No bond for UVa murder suspect in first court appearance since shooting | #schoolshooting

VIEW: Ongoing coverage of the UVa shooting

One of the three University of Virginia football players killed Sunday night was shot while he was sleeping, according to information at a bond hearing for the man charged with second-degree murder in killing the three men.

Christopher Darnell Jones, Jr., charged in the murders of the three athletes, was denied bond in his first court appearance Wednesday morning. Jones appeared via video chat Albemarle County Regional Jail, where he is being held in connection with the murders of UVa students and football players Lavel Davis, Jr., Devin Chandler and D’Sean Perry on a bus returning from a field trip on Sunday night. Chandler was said to be sleeping at the time, Albemarle County Commonwealth Attorney James Hingeley said in the hearing.

Albemarle Commonwealth’s Attorney Jim Hingeley speaks on the steps of the Albemarle District Court following a court appearance by UVa shooting suspect Christopher Darnell Jones Jr. on Wednesday, Nov. 16, 2022.

Judge Andrew Sneathern of the General District Court denied bond for Jones, who is also suspected of inflicting injuries on university students Marlee Morgan and Michael Hollins. According to the public information officer at UVa Health, one of the survivors was discharged from the Medical Center on Tuesday while the other remained in serious condition. 

People are also reading…

  • Linebacker, DE D’Sean Perry one of 3 killed in Sunday night shooting; shooter still at large
  • Virginia football player D’Sean Perry, who was killed in Sunday night shooting, was an exemplary teammate
  • Active shooter on UVa campus; police say run, hide, fight
  • Third UVa shooting fatality identified as Devin Chandler; all three are football players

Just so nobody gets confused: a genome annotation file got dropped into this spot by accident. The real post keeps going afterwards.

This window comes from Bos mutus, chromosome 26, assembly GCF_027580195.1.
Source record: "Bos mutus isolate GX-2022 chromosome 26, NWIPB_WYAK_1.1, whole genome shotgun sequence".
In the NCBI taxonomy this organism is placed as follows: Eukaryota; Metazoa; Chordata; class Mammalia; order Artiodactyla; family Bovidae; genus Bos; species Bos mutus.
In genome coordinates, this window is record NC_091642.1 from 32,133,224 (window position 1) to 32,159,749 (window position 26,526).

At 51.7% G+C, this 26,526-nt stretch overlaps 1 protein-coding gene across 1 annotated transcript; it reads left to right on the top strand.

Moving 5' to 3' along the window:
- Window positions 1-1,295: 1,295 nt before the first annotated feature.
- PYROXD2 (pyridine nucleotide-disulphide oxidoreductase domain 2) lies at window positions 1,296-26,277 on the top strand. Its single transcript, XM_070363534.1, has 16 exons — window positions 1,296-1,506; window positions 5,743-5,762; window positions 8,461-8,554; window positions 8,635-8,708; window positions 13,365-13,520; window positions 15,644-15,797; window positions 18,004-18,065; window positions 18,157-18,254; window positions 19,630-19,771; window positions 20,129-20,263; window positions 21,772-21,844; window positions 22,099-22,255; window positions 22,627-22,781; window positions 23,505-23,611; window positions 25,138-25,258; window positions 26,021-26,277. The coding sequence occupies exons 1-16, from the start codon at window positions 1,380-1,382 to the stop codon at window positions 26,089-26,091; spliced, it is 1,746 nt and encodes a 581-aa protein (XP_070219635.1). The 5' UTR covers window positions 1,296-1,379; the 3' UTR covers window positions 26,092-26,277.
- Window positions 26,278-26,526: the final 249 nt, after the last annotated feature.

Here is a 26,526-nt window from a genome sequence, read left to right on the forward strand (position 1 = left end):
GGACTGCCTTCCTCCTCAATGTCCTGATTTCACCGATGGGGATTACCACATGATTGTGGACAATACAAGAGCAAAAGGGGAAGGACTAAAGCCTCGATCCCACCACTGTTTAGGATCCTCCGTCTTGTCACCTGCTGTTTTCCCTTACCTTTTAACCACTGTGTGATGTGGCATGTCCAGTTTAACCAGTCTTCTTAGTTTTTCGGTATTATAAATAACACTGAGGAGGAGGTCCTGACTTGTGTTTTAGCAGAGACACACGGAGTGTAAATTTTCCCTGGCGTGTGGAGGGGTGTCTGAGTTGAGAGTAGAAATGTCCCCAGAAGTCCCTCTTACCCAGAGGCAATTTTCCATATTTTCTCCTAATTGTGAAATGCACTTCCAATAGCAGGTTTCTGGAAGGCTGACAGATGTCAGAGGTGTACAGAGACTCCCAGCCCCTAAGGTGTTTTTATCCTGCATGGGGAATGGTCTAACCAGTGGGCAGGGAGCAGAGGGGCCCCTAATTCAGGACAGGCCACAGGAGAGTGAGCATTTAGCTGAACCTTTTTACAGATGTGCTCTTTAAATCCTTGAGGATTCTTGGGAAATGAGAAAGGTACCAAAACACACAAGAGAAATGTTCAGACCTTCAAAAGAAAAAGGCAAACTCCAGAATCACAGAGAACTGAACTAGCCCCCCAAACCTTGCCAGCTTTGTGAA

• Accused UVa shooter spoke of having gun 2 months ago, student told university
  • UVa shooting suspect in custody, confirmed during press conference
  • UPDATE: GoFundMe fundraisers started for University of Virginia shooting victims
  • Fifth person shot at UVa identified; malicious wounding charges added
  • Fourth UVa shooting victim, football player Mike Hollins, undergoing second surgery today
  • Devin Chandler kept his commitment to Virginia even after Bronco Mendenhall’s departure
  • UVa shooting victim Mike Hollins made it safely out of surgery
  • 3 killed, 2 wounded in shooting at University of Virginia; shooter remains at large
  • Charlottesville and Albemarle County get bluer
  • Freshmen shine in Virginia men’s basketball team’s blowout win over Monmouth
  • Trump mocks Youngkin, who says: ‘That’s not the way I roll’

 Jones is facing three charges of second-degree murder, three charges of using a firearm while committing a felony, and two malicious wounding charges. 

Hingeley recounted the facts presented by the University of Virginia, Charlottesville and Albemarle County Police Departments. 

Around 10:30 p.m. on Sunday, university police received a call that shots were fired on a bus full of students leaving the Culbreth Garage on UVa grounds. 

Hingeley revealed that UPD Sergeant Dan Stuart spoke with a witness who confirmed that the suspect traveled to Washington D.C. with the other students on the bus for a class field trip. 

“Stuart said the individual who shot his classmates was someone the witness knew as Chris,” Hingeley said. 

The witness said that they saw Jones point a gun at Chandler and shoot him while he slept. 

According to Stuart, the witness identified Jones as “Chris” when she saw his Virginia Cavaliers football headshot. 

Hingeley revealed more details about Jones’ criminal history during the first appearance. Jones was arrested on February 22, 2021 in Chesterfield for a concealed weapons violation, for which he was convicted on June 10 the same year. Jones received a 10-month suspended sentence for the violation. In September 2021 Jones was charged for a hit and run with damage and reckless driving in Petersburg . After being convicted of both, Jones received a 12-month suspended sentence.

“He was arrested on all three charges at the same time,” Hingeley said. “Although the charges occurred at different times, none of those charges occurred at a time when he was serving on a condition of suspended sentence.

Judges grant suspended sentences when they decide to sentence a formerly active jail sentence. This is a way for judges to “give the individual a chance,” Hingeley says.

Jones will appear in court again on Dec. 8 for his status hearing where he will confirm his legal representation and the court will decide next steps on the road to trial.

Source link

.  .  .  .  .  .  . .  .  .  .  .  .  .  .  .  .   .   .   .    .    .   .   .   .   .   .  .   .   .   .  .  .   .  .